From Mpika, the monitoring team proceeded to Kasama, the provincial, capital of Northern Province, to visit the famous Mano community radio station.
From humble beginnings under a tree in 2000, Radio Mano in Kasama has become a famous broadcaster covering nearly all the districts in Northern Province, transmitting on a radius of 250 kilometres.
Irish Aid bought the radio station its first modern broadcasting equipment in 2005. Late President Michael Sata is credited to have been the first individual who gave Radio Mano a major boost by buying the station a 2,000 watts capacity transmitter which, if allowed by IBA, could cover a radius of nearly 600km.
The equipment that was donated by the former President was however, gutted recently and was undergoing repairs at the time of the visit.
The radio station is a regular scene of political skirmishes of warring parties competing for space to advance their agendas to the electorate.
An audience assessment survey conducted under the auspices of the United Nations in 2013 showed that Radio Mano had a mixed-age listenership of 672,000. One of the major factors accounting for its popularity is that 80 percent of its programmes are in Bemba, the local lingua franca spoken in its catchment area. The remaining 20 percent of its broadcasts is reserved for English programmes.
At the time of the visit, the radio station had run five episodes of the Test Your Life radio programmes, which are aired every Monday from 13:30 to 14:00 hours. Station manager Crispin Ntalasha said the 30 minutes allocated to the programme was too short and recommended an extension to at least 45 minutes.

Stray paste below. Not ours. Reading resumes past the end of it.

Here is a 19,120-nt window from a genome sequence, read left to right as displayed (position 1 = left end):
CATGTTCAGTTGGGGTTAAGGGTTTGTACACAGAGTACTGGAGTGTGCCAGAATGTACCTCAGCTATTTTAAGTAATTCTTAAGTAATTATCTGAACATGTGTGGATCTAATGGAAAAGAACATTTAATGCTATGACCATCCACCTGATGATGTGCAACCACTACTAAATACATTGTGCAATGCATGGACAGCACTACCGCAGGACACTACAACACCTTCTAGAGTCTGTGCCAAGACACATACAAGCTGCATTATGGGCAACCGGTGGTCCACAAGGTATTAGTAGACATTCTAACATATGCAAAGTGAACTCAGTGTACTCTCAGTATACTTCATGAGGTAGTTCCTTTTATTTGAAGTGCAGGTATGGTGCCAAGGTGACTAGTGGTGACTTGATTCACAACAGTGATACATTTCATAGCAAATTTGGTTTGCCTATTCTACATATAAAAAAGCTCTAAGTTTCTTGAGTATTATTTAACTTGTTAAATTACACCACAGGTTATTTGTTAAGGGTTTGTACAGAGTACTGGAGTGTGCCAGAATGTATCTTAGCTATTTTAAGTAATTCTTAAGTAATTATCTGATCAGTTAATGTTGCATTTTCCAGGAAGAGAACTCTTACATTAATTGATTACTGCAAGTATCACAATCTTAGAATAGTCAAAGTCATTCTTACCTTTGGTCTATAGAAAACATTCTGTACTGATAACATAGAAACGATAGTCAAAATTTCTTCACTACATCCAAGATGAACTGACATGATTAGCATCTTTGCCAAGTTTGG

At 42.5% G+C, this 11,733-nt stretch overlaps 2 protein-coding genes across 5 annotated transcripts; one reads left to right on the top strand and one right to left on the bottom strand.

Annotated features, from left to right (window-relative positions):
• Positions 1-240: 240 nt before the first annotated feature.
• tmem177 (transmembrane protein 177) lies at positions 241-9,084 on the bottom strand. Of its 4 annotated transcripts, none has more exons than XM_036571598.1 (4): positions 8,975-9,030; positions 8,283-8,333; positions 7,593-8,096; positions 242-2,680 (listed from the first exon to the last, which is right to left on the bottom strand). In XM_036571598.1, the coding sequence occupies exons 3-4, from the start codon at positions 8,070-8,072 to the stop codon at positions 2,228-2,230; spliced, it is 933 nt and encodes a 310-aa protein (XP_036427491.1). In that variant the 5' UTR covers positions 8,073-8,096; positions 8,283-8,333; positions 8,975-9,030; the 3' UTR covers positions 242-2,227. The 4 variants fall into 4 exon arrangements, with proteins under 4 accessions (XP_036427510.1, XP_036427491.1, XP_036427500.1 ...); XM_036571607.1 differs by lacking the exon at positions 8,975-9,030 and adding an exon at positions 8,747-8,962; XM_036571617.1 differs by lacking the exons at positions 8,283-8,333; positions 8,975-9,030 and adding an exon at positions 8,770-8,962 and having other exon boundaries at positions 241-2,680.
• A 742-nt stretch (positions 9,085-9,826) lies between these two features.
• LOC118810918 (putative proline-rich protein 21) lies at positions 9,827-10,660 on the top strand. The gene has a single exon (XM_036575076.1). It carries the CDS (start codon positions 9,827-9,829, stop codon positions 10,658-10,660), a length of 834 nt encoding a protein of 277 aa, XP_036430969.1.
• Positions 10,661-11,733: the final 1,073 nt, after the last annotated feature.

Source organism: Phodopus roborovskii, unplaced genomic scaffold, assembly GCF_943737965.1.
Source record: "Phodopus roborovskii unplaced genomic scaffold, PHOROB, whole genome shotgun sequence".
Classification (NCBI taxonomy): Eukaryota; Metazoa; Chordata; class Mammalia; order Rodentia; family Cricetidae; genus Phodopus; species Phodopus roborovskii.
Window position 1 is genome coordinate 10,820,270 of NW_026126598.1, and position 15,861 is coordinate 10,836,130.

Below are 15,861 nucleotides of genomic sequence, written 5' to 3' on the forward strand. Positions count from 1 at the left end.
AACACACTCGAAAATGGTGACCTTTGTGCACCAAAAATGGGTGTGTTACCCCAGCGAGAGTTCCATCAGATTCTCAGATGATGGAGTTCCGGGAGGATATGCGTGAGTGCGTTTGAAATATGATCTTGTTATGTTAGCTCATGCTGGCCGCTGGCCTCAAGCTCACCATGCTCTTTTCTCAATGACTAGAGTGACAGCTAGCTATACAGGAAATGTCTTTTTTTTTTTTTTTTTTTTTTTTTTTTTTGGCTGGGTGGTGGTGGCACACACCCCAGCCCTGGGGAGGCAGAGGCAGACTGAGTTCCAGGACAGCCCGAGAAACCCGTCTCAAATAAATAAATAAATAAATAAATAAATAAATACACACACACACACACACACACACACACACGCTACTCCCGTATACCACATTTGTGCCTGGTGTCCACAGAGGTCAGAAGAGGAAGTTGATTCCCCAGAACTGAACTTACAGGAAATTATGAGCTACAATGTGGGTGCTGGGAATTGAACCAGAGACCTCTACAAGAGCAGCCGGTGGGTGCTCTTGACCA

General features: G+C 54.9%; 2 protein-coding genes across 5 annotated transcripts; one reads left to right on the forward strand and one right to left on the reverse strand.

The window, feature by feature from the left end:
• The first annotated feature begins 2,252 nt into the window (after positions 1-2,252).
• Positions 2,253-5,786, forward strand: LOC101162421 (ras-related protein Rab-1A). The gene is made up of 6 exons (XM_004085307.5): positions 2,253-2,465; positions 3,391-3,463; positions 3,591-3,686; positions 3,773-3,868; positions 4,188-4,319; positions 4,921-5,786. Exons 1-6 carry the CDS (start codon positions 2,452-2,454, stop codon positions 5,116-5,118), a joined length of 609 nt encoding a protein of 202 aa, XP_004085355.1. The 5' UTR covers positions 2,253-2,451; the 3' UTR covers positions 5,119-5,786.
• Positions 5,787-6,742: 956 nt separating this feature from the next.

The next stop was at KFM Radio in Mansa, Luapula Province. Seventy percent of the programme content on KFM is adolescent-centred, which made it an ideal choice to run Test Your Life radio series, equally tailored for adolescents and young people.
According to KFM Radio commercial director Vincent Kapungwe, Test Your Life has succeeded to break barriers on subjects like sex and condoms which were culturally held as taboo.
There are plans to increase the participation of young people in the radio broadcasts such as visiting schools to share some of the issues discussed on Test Your Life as well as creating radio listenership groups in youth-friendly centres.
Society for Family Health (SFH) DAPP and Child Fund have formed a consortium called Sexual and Reproductive Health for All (SARAI) whose objectives are to revamp youth-friendly centres in Luapula and establish radio listenership groups to provide feedback to radio programmes on sexuality and reproductive health.
A peer educator and co-presenter of Test Your Life programmes on KFM, Jeremiah Mulanda, observed that it was necessary to target Anti- AIDS clubs in schools to share the issues discussed on radio since not all school-going children could listen to radio.
Meanwhile, Luapula Province AIDS coordinating advisor Nathan Kabwe called for urgent sexual and reproductive health interventions for adolescent and young Congolese refugees who account for 70 percent of the more than 15,000 asylum seekers from the Democratic Republic of Congo (DRC)
Mr Kabwe feared that the language barrier between asylum seekers in Kenani transit refugee camp and the host community could heighten the risks of HIV infection among the sexually active age groups.
He suggested setting up a youth- friendly centre in the transit refugee camp and intensified dissemination of health information before the refugees are transferred to a permanent camp in Mantapala.